In the Journals

Average PCP visit less than 5 minutes for half the world’s population

Although primary care consultation length varied internationally, the average duration was 5 minutes or less in approximately half of the world’s population, according to research published in BMJ Open.

“Primary care–driven health systems are effective at reducing disease, mortality and promoting a more equitable distribution of health worldwide,” Greg Irving, PhD, from the primary care unit at the University of Cambridge, U.K., and colleagues wrote. “As the global population increases, the demand for primary care is also growing ... This is leading to an array of different consultation lengths, with concerns among primary care physicians worldwide about the impact of shorter consultations.”

Irving and colleagues performed a systematic review of 178 studies that investigated PCP consultation lengths to determine the average length of consultations across economically developed and low- and middle-income countries. The studies, published between 1946 and 2016, covered more than 28.5 million consultations in 67 countries.

Data indicated that there was a wide variation in the average length of PCP consultation worldwide. Consultation time ranged from 48 seconds in Bangladesh to 22.5 minutes in Sweden. Consultations lasted 5 minutes or less in 18 countries that represented approximately half of the global population.

“Little can be achieved in less than 5 minutes unless the focus is largely on the detection and management of gross disease,” Irving and colleagues wrote. “An average of 5 minutes may be the limit below which consultations amount to little more than triage and the issue of prescriptions.”

Furthermore, the disparity in consultation length appears to be increasing. Researchers found a steady increase in average consultation length in developed countries, with only the United States, United Kingdom and Australia having sufficient data to show long-term trends. In the United States, the average time increased by 12 seconds per year, from 15.56 minutes in 1993 to 21.07 minutes in 2012. In the United Kingdom, the average time increased by 4.2 seconds per year, from 5 minutes in 1952 to 9.22 minutes in 2014. The average consultation length stayed relatively stable in Australia.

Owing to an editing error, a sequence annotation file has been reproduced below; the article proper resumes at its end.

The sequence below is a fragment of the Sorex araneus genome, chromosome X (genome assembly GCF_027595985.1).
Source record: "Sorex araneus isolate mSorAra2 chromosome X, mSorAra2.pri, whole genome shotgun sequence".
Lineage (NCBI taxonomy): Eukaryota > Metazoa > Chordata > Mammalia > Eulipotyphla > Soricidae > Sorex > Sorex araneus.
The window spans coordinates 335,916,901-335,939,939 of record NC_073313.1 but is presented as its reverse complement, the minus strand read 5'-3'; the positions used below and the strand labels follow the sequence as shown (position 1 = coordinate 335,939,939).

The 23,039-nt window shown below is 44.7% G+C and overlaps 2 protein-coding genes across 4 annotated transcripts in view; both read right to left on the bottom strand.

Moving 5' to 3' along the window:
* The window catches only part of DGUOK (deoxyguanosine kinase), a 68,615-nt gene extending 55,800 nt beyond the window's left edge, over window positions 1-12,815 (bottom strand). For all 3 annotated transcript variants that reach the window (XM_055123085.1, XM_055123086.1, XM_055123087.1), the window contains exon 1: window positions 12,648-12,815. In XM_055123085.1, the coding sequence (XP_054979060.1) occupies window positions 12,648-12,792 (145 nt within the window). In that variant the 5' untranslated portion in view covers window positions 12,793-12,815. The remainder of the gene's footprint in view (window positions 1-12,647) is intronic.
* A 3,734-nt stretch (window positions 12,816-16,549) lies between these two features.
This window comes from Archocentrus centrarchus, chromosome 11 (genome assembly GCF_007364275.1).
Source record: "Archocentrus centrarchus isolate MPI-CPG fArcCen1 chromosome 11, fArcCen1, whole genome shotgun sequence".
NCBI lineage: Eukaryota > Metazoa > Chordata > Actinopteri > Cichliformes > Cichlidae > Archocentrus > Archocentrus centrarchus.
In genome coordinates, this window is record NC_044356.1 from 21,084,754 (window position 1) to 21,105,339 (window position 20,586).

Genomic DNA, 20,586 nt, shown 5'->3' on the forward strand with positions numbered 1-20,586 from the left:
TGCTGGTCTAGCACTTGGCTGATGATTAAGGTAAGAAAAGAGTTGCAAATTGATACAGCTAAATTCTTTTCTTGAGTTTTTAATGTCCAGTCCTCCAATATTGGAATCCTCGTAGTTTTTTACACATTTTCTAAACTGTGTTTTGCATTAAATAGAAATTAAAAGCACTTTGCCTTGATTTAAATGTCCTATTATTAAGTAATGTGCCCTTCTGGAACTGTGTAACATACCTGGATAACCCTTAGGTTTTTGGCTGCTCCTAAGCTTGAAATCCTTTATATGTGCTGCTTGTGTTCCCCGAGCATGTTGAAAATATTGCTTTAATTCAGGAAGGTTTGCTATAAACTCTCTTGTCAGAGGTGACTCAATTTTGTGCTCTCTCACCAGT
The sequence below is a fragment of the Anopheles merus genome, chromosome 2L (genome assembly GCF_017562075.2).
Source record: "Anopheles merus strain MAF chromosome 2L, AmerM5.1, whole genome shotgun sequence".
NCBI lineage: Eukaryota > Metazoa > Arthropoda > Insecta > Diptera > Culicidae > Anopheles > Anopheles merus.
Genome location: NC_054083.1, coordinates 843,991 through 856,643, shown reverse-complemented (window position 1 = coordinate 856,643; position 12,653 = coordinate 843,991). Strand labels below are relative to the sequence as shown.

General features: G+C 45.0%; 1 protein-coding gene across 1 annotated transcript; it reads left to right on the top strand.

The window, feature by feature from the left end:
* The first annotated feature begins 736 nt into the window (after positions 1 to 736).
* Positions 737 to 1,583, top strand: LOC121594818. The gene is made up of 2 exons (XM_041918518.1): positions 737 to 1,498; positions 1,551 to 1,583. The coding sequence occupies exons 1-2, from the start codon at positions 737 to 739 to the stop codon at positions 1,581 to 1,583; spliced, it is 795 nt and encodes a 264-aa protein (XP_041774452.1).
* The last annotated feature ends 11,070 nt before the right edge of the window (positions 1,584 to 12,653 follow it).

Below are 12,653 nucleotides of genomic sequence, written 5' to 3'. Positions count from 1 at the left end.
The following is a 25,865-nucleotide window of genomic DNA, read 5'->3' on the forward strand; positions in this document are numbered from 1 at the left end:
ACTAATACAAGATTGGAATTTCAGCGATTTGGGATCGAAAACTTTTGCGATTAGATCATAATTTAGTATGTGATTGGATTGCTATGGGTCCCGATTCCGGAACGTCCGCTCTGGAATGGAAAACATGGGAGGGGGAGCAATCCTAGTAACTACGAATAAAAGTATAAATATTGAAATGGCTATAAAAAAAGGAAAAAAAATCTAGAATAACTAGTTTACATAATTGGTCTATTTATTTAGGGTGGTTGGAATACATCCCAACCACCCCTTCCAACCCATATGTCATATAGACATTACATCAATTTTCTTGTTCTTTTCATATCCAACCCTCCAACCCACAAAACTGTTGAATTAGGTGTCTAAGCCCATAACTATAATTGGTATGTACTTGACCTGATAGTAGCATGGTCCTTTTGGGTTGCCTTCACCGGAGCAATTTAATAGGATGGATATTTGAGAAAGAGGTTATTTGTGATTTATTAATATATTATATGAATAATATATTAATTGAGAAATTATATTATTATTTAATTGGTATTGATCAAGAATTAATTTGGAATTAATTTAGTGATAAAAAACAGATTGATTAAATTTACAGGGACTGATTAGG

Conversely, in some low- and middle-income countries, consultation length appeared to decline over time.

Consultation length was significantly associated with health care spending per capita, admissions to hospital with ambulatory sensitive conditions such as diabetes, the number of PCPs per 1,000 of the population, physician efficiency, physician burnout and satisfaction. Consultation length was not associated with the amount of consultations patients received in a year, the number of diagnostic tests PCPs requested, the number of ED visits or patient satisfaction.

In addition, shorter consultation time increased the risk for polypharmacy, antibiotic overuse and poor communication with patients.

“There are international variations in consultation length, and it is concerning that a large proportion of the global population have only a few minutes with their primary care physicians,” Irving and colleagues concluded. “Such a short consultation length is likely to adversely affect patient health care and physician workload and stress.” – by Alaina Tedesco